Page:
Instead, Circuit Judge George Reynolds selected the boundaries drawn by the League of Women Voters and Common Cause, the leading plaintiffs in the lawsuit. His decision cited Galvano’s “conflicting roles” in drawing his maps, which did not face Senate or House votes.
Galvano suggested a Senate appeal of the decision to the Florida Supreme Court might be in the offing, but enough is enough.
This week, the chamber randomly renumbered all 40 Senate districts to comply with the Reynolds ruling. The 20-even and 20-odd numbered districts will all be up for election in 2016, but even numbers will have to face election again in 2018.
The Daytona Beach News-Journal — Manatees emerge from ‘intensive care’
A manatee suffers when it has been hit by a boat, or forced to stay too long in frigid waters. A manatee can die when its lungs, eyes and skin are assailed by toxic algae, or when the sea grass it depends on for sustenance is killed off by dirty water.
But does a manatee hurt if the label assigned to it in a far-distant office changes? That threat is much more esoteric. And in the long run, it’s not the label that matters — so much as the determination to protect Florida’s gentle sea cows and ensure their continued resurgence.
There’s no doubt that manatees are rebounding. At one point, manatees were considered to be on the brink of extinction. That prompted federal wildlife officials to label them as “endangered,” which (along with the state’s own classification of threat) led to increased protections, such as slow-speed zones in many Florida waterways favored by manatees, habitat studies and strict rules about harassing the animals.
And there are measurable results. In 2006-2007, scientists counted about 3,000 manatees in Florida waters. The most recent aerial survey in February tallied more than twice that number, with a smaller population in Puerto Rico.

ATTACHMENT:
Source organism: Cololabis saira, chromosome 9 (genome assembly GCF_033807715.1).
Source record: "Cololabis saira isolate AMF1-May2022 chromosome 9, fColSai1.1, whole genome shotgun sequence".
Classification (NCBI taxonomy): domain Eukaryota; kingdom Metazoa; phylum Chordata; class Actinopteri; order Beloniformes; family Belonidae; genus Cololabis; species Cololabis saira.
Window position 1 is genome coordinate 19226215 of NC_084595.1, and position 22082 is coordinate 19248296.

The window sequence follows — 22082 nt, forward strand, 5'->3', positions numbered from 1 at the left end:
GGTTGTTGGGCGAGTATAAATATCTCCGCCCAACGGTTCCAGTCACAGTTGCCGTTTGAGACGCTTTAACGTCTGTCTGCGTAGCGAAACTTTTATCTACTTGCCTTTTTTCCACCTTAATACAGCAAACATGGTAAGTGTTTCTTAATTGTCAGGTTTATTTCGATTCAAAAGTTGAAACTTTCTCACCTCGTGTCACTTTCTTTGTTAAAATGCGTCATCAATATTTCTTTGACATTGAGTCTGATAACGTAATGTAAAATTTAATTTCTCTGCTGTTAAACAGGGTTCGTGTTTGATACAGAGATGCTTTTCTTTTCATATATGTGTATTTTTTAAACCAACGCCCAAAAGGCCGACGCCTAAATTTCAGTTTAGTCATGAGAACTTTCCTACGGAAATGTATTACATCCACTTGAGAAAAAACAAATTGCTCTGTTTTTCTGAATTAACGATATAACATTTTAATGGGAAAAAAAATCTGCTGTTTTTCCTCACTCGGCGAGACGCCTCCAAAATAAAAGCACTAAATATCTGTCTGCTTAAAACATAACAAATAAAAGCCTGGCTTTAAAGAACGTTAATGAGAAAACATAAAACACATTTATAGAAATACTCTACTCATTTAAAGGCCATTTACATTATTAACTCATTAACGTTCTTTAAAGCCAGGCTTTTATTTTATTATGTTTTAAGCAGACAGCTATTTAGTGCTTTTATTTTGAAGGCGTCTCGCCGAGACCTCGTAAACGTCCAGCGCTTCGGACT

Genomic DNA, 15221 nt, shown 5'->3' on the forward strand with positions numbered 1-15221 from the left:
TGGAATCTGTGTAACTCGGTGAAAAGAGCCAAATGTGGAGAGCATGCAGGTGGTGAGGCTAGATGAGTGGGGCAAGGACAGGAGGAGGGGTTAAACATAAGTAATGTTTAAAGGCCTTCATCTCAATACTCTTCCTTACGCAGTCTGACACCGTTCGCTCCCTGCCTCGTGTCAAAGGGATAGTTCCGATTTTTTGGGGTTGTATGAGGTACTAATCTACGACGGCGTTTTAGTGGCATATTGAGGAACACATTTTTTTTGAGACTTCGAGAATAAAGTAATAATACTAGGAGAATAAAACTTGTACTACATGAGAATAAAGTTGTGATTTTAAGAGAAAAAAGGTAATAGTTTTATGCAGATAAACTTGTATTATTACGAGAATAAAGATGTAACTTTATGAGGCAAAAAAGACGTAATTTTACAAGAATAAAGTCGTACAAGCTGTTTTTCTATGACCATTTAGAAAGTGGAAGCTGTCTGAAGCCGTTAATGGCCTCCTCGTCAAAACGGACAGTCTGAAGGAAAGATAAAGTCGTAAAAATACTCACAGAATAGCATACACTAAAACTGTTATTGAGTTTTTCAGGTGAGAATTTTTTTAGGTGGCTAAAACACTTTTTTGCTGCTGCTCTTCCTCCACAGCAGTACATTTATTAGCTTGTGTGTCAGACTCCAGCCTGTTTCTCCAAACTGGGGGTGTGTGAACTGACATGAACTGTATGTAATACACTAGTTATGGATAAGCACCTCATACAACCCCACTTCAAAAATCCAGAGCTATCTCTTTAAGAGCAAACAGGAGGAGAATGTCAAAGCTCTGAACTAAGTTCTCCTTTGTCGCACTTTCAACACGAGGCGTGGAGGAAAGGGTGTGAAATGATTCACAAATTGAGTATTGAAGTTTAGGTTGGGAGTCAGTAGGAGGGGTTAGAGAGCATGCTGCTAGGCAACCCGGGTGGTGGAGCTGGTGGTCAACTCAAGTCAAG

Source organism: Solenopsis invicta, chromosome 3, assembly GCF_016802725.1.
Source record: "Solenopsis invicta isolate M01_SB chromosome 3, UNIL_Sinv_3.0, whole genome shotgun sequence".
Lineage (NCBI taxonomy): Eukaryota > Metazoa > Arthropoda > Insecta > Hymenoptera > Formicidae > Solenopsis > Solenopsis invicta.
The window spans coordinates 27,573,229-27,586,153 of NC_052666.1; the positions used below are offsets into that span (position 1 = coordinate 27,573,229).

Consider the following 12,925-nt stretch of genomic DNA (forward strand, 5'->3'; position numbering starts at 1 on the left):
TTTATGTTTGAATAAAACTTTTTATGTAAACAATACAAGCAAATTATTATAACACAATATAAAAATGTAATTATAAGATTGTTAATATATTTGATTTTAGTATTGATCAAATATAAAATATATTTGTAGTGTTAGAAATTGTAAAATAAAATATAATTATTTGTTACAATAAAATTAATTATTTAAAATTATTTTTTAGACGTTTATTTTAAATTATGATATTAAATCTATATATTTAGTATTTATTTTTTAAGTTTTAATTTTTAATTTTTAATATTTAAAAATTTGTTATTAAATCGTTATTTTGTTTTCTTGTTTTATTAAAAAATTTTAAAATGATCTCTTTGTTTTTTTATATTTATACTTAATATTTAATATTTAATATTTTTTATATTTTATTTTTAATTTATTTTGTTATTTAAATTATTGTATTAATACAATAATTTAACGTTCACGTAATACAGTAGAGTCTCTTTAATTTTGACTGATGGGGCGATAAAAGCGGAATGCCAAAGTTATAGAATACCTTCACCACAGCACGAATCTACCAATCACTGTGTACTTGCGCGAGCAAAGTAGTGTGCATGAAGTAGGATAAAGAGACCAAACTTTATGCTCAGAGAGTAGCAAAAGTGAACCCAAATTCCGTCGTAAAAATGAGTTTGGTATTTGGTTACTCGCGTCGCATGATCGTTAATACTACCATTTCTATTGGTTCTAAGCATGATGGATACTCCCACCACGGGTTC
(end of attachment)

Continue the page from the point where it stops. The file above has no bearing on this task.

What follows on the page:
That improvement, and a request from the Pacific Legal Foundation, has prompted federal officials to consider whether it’s time to claim a measure of victory in the fight to save the manatee. According to plans reported by The News-Journal’s Dinah Voyles Pulver, the U.S. Fish and Wildlife Service aims to reclassify manatees from “endangered” to “threatened” — which would downgrade the official urgency of their plight. As Jim Valade, Florida manatee recovery coordinator for the Wildlife Service, put it, manatees are no longer in “intensive care.”
The Florida Times-Union — Curry’s pension plan looks like the best option available
It is clear that Lenny Curry is the right mayor to lead Jacksonville out of its pension crisis.
After an hourlong meeting with the Times-Union editorial board, Curry displayed an understanding of finances and political strategy.
Curry and his team have crafted the least painful way to resolve this wall blocking Jacksonville’s future.
Here in a nutshell is what his plan would do:
The current half-cent percent sales tax would remain rather than end in 2030.
Revenue would reduce the city’s unfunded pension liability, which is stifling the city’s progress.
It would improve cash flow and free money for important public safety and quality of life needs.